Compassionate Love: Displaying Compassion for Those Who Struggle with Mental Illness or Abuse (c)2013 Nancy Virden, Always The Fight Ministries
In Christine’s search for love, trouble never had difficulty finding her. She fell for the lie of love from strangers and family. Finally she married a man who said his love was for forever, yet even then was knowingly deceitful.
Is it any wonder Christine does not know what real love is?
Love is not, Love is
Love is not a claim of love. Love is not warm fuzzy feelings.
Love is a choice to care about another person. Love is an action, it is truth, it never fails.
That is not to say we do not let loved ones down. We will because we are human. Love is a continuous desire to not fail, and does not disappear when times are rough. Love stops doing what is wrong and learns to do what is right.
Fuzzy warm feelings may disintegrate; love will remain. It may look different, but is active and true. For example, a broken marriage does not have to end in bitterness.
Love is not martyrdom or playing the doormat. It is not giving someone everything they want. Love stands up for what is best.
3 test cases
(1) Her husband calls. Audrey hesitates to answer the phone because she knows what will come of it. Her unemployed status has disappointed him. He will assume the position of her boss by informing her exactly how she is failing.
Does he love her?
(2) Andrew ducks every time he walks through that door. His mother used to hide behind it and swat him when he returned from school. She passed away last year, and the duty of cleaning up her estate fell to him. Even after several months he continues to tense for a sprint at the sight of that door.
Did she ever love him?
(3) Anna enjoys her adult children and rejoices in their independence. She made mistakes as a parent, yet was willing to listen to her children’s points of view. No one had been swatted from behind doors, or insulted for mistakes. She grins as she recalls all the spilled milk. No one had been made to feel a fool.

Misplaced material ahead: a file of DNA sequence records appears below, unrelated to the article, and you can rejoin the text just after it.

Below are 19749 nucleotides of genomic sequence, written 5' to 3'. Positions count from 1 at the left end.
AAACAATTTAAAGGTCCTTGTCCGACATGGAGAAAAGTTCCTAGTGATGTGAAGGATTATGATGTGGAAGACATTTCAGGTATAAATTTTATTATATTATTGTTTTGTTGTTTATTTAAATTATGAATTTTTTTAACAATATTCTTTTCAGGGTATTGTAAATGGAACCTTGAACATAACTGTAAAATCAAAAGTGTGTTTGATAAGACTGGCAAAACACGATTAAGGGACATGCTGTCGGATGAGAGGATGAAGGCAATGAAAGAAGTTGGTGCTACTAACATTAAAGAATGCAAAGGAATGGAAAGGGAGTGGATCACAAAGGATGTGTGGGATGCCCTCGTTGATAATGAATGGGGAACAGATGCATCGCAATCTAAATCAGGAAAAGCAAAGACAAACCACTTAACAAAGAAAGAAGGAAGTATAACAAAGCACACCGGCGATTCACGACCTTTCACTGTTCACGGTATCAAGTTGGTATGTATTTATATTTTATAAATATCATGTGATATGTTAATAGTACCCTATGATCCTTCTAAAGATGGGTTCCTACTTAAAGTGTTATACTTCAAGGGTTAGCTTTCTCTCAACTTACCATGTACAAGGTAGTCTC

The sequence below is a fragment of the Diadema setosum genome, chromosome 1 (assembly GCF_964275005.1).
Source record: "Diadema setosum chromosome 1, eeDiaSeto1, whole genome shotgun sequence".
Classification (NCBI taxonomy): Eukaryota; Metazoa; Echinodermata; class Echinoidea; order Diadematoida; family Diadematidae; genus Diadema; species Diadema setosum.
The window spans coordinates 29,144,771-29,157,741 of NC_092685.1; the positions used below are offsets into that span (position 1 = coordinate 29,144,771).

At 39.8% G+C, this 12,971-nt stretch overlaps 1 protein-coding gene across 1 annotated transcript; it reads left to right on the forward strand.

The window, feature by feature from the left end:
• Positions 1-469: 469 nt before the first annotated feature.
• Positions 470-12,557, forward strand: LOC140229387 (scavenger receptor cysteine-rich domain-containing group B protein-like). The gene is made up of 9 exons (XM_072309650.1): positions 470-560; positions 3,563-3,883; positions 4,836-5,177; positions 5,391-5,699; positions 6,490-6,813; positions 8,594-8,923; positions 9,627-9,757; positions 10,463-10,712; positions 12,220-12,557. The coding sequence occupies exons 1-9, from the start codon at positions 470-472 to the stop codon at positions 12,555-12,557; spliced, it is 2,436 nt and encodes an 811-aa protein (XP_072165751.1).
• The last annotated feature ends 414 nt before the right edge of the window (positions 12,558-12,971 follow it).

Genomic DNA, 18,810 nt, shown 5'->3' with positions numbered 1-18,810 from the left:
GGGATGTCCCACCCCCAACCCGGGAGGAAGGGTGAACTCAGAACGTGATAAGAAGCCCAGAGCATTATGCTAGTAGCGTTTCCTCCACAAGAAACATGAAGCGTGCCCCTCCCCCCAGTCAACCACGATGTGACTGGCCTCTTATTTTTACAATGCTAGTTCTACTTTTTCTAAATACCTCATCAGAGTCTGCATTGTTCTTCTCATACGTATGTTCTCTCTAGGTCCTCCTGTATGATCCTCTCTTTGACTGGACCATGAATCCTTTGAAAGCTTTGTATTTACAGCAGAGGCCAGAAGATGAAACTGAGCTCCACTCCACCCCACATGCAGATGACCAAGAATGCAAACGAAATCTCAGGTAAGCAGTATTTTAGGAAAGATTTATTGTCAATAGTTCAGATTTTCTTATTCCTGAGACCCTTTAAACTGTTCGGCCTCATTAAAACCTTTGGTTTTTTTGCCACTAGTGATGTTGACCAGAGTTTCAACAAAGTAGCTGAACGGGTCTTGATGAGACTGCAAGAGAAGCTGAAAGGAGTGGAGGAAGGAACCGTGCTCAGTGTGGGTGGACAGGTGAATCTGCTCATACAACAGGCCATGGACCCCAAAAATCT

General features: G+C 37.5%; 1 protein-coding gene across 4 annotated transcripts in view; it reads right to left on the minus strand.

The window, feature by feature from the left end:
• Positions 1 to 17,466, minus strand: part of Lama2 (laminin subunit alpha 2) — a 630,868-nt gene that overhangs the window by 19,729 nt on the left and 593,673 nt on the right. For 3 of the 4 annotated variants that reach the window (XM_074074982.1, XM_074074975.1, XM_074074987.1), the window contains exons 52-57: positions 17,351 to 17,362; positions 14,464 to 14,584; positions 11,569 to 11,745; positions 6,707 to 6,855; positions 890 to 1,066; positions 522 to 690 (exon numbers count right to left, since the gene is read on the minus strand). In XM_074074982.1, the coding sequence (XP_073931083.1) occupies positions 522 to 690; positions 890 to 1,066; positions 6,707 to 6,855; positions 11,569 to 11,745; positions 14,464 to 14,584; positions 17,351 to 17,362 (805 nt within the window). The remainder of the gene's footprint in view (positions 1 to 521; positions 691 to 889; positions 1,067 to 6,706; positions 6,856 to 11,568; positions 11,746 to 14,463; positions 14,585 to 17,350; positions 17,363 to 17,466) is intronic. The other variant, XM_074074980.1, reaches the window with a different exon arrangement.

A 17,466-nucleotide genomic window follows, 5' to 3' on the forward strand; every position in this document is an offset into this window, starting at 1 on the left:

Did she, does she love them?
My opinion: According to a professional source, the first two stories are examples of people loving the best they know how. I disagree. Story three matches that description better.
I am not willing to call abuse love at all. While no one loves perfectly, love is not selfish. Damaging behavior committed in a reckless and thoughtless manner is selfish. Not considering another person’s pain (or joys) is selfish.
Warm fuzzy feelings may come and go, yet ignoring a person’s plea to stop treating them a certain way because it hurts them, is definitely selfish.
What do you think?
Today’s Helpful Word
Romans 13: 8-10
The commandments, “You shall not commit adultery,” “You shall not murder,” “You shall not steal,” “You shall not covet,” and whatever other command there may be, are summed up in this one command: “Love your neighbor as yourself.”[ Love does no harm to a neighbor…
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NOTE: I am not a doctor or mental health professional. I speak only from personal experiences with and observations of mental and behavioral health challenges. In no way is this website intended to substitute for professional mental or behavioral health care.
If you are struggling emotionally today or feeling suicidal, or concerned about someone who is, in the U.S. call the National Suicide Prevention Lifeline 1-800-273-TALK (8255), or for a list of international suicide hotlines, go here.
If you are suicidal with a plan, immediately call 911 in the U.S. (for international emergency numbers, go here ), or go to your nearest emergency room. Do not be alone. Hope and help are yours.
*all names have been changed